July 9, 2009 by Reader's Connection
The Big Read is “The largest reading program in American history . . . designed to unite communities through great reading.” Those words were spoken by Dana Gioia, who was Chairman of the National Endowment for the Arts (NEA) at the time and who introduces the compact discs. The program is sort of like One Book One City, but it’s nationwide and offers a choice of books.
Our library isn’t sponsoring any discussions in this series, but community groups in our area can make use of CD’s from the library and materials such as reader’s guides and discussion questions that are available at The Big Read website.
I should say right off that I’m not planning any book discussions, and that I had profound personal reasons for seeking out the CD, An Introduction to Housekeeping by Marilynne Robinson.
I had just read Housekeeping, Robinson’s first novel (1980), and I needed a hand to hold. What was that? I shivered. Had Robinson invented a new genre? In which a lake is the main character? Wuthering Heights had come pretty close–I’d always thought that the wild moors in Emily Bronte’s novel held dominance over Catherine and Heathcliff–but at least I remember those characters. Poor Ruth and Lucille, the orphaned sisters in Housekeeping, are forever on the verge of disappearing into the fog, and had just about done so when I set down the book.
The novel is one long meditation on human identity, on our transient place in the universe, and I found it helpful to listen to The Big Read’s treatment of it. (Robinson’s next novel, the Pulitzer Prize-winner Gilead, came 24 years later and was religious in tone.)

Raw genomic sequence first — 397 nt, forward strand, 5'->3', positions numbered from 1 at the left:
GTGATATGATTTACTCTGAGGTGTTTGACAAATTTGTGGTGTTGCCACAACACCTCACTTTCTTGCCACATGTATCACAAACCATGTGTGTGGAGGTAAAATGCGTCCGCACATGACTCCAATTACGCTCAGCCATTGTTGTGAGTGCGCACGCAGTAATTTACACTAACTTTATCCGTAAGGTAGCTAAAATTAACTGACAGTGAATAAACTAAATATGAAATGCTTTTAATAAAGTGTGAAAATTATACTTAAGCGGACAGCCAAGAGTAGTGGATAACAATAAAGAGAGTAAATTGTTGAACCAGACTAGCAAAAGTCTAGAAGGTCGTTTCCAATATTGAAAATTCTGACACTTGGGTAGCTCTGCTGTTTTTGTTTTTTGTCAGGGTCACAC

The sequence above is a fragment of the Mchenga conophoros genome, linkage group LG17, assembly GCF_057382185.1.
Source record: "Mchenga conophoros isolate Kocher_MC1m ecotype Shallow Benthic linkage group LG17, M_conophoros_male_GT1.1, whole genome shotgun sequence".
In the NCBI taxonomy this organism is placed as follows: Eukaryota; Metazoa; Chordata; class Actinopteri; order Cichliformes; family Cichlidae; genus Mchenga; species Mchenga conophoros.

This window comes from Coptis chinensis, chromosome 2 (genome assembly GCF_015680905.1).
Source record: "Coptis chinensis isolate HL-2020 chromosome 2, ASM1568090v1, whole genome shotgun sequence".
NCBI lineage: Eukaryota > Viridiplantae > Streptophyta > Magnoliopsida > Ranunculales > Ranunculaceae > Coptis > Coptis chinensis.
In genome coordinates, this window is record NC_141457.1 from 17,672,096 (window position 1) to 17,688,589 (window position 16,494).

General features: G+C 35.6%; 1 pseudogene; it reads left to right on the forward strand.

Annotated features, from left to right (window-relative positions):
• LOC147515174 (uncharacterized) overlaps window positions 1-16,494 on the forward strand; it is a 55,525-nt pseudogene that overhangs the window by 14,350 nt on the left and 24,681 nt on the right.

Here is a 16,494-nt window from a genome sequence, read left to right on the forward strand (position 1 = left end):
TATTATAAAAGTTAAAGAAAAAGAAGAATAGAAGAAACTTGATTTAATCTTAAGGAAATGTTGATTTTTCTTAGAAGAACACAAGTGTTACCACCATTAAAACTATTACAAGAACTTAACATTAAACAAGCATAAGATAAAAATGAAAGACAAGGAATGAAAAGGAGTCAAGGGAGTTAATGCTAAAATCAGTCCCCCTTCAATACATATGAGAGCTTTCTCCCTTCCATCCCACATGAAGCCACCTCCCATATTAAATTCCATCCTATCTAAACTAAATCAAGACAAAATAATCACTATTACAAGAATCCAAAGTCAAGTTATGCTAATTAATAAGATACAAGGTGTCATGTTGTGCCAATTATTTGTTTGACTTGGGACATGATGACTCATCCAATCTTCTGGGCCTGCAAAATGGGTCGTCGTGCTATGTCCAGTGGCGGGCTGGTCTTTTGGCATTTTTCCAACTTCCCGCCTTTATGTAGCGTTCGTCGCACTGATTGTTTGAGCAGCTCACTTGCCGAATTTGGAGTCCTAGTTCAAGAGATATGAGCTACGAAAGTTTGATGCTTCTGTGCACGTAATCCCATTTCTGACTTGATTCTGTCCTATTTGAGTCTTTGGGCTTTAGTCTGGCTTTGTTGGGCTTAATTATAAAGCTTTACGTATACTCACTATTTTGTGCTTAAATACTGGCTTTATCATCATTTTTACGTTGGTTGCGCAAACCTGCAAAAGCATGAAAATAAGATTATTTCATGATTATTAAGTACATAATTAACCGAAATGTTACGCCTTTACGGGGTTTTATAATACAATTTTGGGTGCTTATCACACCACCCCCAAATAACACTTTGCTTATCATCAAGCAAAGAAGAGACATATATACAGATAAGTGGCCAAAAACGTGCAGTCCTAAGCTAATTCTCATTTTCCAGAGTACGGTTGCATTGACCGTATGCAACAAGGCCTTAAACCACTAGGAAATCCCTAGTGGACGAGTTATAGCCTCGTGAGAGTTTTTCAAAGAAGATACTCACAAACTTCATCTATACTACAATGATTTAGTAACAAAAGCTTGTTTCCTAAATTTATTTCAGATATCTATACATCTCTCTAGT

These CD’s aren’t scholarly outlines. Don’t try to use them as you might use a Cliffs Notes, to learn about everything that happens in a book. They are just conversation starters. A few passages are read (by actress Annette Bening, in the case of Housekeeping) and some speakers–authors, critics, musicians–comment on aspects of the book. You may wonder why musicians are included among the speakers; but enthusiasm seems to have been the main credential established by the NEA–and it’s interesting to hear singer-songwriter Aimee Mann mention that she was three years old when her mother left her. She brings this up while lamenting Ruth and Lucille’s predicament, in the midst of a debate of sorts as to whether their aunt Sylvie is mentally ill. (I hadn’t known, before listening to the CD, that there was any debate.)
The most consoling commentary on the CD is offered by Marilynne Robinson. Whenever possible, The Big Read includes spoken word by the authors of its books.
This only applies to living authors, of course (funding cuts have cost the NEA some of its powers), so Dashiell Hammett (d. 1961) doesn’t speak on An Introduction to the Maltese Falcon by Dashiell Hammett
You do get to hear from his granddaughter, Julie Rivett, though, and from critics and authors and biographers–including Joe Gores, who was once a private eye himself. I thought I should listen to a Big Read CD about a book I had read a long time ago, and this one was fun.
So if you’re thinking of organizing a book discussion, here’s a list of The Big Read CD’s owned by the library. And don’t forget The Big Read website, if you’re looking for materials to help you organize your discussions.